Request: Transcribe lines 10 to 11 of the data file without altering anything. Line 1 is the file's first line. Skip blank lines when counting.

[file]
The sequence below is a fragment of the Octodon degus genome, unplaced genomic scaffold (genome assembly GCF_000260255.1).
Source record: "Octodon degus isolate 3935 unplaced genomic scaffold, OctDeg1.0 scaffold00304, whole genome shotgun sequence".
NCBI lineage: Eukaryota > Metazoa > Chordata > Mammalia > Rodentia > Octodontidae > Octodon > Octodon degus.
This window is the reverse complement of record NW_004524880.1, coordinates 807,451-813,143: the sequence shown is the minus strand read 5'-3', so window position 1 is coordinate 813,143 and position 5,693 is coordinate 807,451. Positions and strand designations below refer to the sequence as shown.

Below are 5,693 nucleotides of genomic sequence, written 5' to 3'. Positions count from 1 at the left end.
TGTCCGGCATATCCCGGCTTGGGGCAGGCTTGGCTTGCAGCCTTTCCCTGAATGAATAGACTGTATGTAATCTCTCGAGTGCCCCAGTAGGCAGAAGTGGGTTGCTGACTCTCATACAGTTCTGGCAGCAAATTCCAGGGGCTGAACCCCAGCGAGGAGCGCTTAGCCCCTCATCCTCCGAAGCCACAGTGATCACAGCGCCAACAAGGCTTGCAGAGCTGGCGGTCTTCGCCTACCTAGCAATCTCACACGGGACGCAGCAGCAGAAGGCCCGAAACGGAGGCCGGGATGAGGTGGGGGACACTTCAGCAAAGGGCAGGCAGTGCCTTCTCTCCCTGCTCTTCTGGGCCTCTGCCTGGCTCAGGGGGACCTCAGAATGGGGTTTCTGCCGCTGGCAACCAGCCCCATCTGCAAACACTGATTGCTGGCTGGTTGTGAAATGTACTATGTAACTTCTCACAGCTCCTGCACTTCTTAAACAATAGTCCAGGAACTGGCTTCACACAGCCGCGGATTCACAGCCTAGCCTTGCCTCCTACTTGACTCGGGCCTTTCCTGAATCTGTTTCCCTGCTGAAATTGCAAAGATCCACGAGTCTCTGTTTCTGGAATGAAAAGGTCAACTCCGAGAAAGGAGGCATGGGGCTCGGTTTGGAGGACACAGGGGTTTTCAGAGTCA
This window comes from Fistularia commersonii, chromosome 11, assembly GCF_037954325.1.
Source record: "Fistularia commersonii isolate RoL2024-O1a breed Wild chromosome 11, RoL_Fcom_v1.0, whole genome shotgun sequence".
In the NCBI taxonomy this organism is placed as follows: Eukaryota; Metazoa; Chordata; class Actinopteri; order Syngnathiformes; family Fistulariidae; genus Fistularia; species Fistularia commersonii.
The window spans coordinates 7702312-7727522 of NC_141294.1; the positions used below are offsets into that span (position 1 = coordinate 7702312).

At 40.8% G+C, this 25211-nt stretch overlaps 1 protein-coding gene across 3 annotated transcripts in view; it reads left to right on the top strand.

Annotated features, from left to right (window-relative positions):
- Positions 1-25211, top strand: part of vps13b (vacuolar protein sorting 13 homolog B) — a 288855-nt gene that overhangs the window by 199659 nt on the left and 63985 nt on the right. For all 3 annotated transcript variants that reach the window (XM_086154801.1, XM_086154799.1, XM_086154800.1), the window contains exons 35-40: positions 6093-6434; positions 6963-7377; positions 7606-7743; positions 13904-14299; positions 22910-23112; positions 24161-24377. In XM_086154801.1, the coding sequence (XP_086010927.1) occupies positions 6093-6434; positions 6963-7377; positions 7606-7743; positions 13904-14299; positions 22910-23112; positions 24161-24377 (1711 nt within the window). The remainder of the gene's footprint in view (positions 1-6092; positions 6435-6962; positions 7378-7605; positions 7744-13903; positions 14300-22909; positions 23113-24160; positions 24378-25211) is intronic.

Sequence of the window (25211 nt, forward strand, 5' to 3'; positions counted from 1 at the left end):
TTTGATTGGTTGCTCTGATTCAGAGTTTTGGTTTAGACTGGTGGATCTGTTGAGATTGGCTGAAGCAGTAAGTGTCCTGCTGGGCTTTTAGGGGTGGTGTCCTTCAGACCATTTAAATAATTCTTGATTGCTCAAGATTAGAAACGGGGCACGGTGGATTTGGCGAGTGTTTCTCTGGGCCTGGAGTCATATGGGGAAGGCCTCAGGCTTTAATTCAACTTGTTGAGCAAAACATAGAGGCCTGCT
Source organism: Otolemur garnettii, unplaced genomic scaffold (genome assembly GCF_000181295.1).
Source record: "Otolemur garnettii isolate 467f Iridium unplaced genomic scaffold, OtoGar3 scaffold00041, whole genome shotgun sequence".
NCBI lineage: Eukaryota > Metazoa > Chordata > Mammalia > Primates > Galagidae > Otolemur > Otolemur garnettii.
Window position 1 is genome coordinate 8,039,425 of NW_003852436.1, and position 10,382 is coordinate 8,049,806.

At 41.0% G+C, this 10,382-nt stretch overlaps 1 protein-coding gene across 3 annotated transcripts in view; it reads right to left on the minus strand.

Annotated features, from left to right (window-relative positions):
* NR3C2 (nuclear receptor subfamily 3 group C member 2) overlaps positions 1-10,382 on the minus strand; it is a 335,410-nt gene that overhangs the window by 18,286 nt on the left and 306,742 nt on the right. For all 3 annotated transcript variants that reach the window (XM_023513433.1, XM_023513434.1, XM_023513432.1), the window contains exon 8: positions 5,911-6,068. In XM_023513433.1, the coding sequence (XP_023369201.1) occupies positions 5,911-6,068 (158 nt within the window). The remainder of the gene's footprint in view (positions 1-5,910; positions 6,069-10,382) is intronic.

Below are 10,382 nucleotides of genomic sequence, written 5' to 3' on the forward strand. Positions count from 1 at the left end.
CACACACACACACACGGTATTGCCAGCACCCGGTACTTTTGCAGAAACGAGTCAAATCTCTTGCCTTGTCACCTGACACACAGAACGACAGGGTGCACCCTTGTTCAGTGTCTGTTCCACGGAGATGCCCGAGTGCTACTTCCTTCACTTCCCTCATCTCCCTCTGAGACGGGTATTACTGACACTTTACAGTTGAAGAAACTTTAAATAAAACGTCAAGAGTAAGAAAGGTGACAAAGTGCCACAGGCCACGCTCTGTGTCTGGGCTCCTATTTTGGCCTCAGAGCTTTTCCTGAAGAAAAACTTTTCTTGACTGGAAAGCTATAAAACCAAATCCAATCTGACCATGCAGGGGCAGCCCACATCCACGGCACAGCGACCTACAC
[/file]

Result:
The window spans coordinates 7702312-7727522 of NC_141294.1; the positions used below are offsets into that span (position 1 = coordinate 7702312).

At 40.8% G+C, this 25211-nt stretch overlaps 1 protein-coding gene across 3 annotated transcripts in view; it reads left to right on the top strand.